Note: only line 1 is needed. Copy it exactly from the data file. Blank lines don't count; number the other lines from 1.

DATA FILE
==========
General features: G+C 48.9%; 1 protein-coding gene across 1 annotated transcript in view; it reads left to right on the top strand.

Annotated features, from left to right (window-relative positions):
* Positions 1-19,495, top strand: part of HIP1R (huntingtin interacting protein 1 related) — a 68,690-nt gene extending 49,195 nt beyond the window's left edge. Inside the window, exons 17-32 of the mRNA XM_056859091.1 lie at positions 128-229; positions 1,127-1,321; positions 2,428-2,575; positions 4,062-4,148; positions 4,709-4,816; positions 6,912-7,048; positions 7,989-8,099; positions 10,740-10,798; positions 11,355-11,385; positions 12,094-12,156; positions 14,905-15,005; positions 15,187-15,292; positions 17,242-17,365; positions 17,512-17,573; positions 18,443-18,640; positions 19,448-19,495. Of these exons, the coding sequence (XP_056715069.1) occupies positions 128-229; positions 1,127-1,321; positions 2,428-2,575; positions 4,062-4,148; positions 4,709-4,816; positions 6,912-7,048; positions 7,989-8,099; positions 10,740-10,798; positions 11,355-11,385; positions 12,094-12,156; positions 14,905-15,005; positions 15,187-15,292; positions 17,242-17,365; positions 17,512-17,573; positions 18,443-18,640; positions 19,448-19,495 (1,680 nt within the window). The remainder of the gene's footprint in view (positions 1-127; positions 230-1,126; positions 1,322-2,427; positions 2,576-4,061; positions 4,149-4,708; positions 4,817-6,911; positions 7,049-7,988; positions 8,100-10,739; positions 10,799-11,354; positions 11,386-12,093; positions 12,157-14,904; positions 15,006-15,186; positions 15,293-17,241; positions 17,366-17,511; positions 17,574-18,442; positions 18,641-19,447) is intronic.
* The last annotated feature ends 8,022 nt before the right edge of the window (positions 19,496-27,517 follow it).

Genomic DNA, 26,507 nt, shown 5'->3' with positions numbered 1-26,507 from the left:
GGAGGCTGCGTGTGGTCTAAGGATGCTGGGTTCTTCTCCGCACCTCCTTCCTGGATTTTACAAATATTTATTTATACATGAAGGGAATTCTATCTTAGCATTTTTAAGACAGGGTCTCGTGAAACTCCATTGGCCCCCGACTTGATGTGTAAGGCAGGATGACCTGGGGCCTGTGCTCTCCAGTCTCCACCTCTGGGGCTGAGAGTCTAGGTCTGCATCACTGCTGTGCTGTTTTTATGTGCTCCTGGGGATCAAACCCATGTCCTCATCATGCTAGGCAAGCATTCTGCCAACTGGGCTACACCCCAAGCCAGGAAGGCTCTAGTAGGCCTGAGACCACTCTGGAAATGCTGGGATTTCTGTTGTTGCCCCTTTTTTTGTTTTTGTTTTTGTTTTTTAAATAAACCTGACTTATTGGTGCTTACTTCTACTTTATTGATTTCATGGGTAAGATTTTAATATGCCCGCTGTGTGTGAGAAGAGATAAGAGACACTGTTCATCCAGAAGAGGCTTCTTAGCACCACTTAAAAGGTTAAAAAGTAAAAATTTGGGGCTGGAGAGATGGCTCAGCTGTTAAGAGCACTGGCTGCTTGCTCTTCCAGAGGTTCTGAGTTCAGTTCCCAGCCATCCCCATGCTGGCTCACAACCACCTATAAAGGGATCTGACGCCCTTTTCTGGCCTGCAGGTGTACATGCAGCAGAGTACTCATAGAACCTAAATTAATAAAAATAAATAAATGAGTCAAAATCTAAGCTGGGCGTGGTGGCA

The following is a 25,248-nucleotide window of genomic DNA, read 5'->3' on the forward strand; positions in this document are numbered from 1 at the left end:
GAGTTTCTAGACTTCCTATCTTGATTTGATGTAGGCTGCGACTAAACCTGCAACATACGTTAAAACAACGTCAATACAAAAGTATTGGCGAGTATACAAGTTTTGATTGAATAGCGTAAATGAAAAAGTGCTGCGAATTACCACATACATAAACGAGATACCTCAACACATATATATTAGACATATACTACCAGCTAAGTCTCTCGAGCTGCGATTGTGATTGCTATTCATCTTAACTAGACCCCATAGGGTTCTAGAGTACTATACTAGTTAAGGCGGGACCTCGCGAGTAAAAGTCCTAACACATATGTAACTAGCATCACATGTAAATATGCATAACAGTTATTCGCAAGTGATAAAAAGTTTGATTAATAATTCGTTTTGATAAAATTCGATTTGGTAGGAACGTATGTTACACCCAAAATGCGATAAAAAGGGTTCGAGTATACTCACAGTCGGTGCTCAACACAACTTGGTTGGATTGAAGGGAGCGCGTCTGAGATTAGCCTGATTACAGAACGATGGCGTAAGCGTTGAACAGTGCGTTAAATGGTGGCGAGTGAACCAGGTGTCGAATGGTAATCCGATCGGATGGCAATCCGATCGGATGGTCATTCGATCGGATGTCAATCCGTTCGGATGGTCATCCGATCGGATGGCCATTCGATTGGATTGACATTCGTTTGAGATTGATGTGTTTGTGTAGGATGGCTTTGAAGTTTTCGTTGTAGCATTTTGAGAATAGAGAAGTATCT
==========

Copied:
General features: G+C 48.9%; 1 protein-coding gene across 1 annotated transcript in view; it reads left to right on the top strand.